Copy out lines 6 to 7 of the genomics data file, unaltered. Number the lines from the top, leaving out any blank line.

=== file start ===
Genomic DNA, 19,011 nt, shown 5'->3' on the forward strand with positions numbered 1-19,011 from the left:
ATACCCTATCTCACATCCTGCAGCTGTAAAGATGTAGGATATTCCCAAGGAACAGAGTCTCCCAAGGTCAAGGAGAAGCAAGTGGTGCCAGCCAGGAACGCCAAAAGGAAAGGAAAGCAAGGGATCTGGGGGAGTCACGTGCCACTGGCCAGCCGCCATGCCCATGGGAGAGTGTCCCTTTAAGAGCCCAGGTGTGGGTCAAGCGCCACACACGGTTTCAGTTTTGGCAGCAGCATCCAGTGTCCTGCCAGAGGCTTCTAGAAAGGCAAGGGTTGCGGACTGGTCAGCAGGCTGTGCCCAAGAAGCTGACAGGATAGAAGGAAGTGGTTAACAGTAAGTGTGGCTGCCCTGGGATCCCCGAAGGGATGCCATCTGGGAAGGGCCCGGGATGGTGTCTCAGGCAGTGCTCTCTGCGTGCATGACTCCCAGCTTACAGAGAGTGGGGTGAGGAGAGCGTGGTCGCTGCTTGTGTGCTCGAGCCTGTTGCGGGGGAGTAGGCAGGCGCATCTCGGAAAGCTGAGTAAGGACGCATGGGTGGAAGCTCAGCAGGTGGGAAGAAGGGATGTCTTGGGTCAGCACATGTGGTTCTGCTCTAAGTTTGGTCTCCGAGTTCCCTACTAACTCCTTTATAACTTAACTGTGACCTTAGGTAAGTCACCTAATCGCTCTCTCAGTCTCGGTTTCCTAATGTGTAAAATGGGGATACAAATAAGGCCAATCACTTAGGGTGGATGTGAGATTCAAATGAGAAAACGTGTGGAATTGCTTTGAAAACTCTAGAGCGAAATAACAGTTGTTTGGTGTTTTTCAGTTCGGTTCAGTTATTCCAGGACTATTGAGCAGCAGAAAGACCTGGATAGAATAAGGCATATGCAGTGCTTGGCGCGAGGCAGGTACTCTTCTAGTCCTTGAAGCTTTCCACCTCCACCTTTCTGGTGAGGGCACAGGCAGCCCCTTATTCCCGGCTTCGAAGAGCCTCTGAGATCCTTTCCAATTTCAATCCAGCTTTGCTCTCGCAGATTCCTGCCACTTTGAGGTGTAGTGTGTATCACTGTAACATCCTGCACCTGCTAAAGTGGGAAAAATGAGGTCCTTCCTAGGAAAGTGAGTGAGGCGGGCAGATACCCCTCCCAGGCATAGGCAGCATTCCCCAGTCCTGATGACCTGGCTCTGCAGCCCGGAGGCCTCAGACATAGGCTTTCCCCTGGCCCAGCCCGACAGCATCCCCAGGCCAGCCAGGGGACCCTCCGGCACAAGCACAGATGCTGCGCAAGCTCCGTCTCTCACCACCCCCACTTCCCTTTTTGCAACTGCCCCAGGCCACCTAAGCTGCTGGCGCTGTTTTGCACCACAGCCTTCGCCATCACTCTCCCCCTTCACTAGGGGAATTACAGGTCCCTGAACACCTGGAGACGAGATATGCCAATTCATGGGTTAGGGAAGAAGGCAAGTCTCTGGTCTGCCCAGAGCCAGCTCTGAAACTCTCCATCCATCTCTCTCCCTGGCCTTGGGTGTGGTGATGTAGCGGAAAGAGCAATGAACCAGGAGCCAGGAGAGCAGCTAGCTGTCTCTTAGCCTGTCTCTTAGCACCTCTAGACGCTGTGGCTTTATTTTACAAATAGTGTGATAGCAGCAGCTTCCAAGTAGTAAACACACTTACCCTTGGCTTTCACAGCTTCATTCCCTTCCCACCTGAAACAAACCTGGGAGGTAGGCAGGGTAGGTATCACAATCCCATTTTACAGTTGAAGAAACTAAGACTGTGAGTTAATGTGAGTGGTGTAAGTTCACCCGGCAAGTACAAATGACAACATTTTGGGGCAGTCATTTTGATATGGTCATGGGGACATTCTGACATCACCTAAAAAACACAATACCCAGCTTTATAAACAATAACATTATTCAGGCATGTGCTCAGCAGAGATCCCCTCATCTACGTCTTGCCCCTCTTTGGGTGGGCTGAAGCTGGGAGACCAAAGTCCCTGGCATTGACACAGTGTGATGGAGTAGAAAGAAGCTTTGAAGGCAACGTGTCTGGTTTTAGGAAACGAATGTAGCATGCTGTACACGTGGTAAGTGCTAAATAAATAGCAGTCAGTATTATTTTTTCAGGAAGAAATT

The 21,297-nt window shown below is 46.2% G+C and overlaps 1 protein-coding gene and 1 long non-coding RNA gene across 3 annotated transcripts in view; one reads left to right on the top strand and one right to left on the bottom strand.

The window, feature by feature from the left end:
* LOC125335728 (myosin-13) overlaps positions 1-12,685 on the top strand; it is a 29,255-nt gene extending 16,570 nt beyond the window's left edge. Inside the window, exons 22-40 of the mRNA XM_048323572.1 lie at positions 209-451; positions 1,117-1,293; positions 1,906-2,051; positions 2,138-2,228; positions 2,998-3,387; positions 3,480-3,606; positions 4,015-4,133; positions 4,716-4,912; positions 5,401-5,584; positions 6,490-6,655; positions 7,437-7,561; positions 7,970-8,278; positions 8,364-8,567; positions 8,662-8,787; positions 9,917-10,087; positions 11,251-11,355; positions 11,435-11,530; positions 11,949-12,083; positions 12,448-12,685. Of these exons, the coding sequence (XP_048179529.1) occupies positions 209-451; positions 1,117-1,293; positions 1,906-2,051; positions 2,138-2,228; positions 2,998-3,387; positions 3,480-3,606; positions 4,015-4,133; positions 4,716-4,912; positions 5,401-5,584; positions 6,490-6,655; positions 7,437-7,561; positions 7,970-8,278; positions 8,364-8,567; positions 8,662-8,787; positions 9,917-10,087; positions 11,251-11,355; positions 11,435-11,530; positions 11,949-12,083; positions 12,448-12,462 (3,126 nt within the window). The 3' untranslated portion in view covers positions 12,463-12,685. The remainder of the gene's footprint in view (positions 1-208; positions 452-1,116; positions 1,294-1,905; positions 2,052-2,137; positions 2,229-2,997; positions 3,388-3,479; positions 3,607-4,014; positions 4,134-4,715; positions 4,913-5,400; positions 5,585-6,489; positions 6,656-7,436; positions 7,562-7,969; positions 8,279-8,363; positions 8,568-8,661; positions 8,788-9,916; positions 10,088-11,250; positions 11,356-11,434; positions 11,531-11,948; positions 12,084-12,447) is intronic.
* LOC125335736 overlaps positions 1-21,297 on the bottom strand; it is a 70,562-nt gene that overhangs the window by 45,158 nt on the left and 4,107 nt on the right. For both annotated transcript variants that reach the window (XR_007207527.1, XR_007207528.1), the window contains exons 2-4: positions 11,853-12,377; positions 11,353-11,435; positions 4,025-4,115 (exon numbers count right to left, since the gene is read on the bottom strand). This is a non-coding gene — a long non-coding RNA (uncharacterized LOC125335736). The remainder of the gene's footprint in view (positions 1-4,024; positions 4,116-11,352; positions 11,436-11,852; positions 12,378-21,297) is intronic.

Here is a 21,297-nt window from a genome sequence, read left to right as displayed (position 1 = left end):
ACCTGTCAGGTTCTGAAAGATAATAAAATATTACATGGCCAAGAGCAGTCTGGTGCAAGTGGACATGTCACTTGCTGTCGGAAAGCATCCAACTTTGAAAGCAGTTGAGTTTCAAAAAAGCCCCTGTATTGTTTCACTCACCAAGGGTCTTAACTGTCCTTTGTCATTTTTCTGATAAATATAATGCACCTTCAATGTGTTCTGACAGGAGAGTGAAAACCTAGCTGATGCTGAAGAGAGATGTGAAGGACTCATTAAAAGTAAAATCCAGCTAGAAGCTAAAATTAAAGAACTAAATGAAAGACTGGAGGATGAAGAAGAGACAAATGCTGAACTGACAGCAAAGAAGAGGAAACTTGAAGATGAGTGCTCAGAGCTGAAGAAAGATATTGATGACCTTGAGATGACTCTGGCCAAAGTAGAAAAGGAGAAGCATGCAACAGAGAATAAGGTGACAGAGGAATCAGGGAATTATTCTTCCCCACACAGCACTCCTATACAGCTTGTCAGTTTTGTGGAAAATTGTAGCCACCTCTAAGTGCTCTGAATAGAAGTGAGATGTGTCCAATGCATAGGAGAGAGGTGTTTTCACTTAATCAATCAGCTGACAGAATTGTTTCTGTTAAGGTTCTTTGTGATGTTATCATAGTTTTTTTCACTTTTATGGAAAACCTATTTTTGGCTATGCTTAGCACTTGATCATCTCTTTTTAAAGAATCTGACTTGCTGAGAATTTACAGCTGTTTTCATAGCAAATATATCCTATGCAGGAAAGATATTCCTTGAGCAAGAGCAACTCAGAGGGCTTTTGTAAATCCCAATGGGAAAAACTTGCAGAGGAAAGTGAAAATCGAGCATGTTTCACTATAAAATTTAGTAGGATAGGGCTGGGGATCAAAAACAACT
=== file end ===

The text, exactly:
* LOC125335736 overlaps positions 1-21,297 on the bottom strand; it is a 70,562-nt gene that overhangs the window by 45,158 nt on the left and 4,107 nt on the right. For both annotated transcript variants that reach the window (XR_007207527.1, XR_007207528.1), the window contains exons 2-4: positions 11,853-12,377; positions 11,353-11,435; positions 4,025-4,115 (exon numbers count right to left, since the gene is read on the bottom strand). This is a non-coding gene — a long non-coding RNA (uncharacterized LOC125335736). The remainder of the gene's footprint in view (positions 1-4,024; positions 4,116-11,352; positions 11,436-11,852; positions 12,378-21,297) is intronic.

Here is a 21,297-nt window from a genome sequence, read left to right as displayed (position 1 = left end):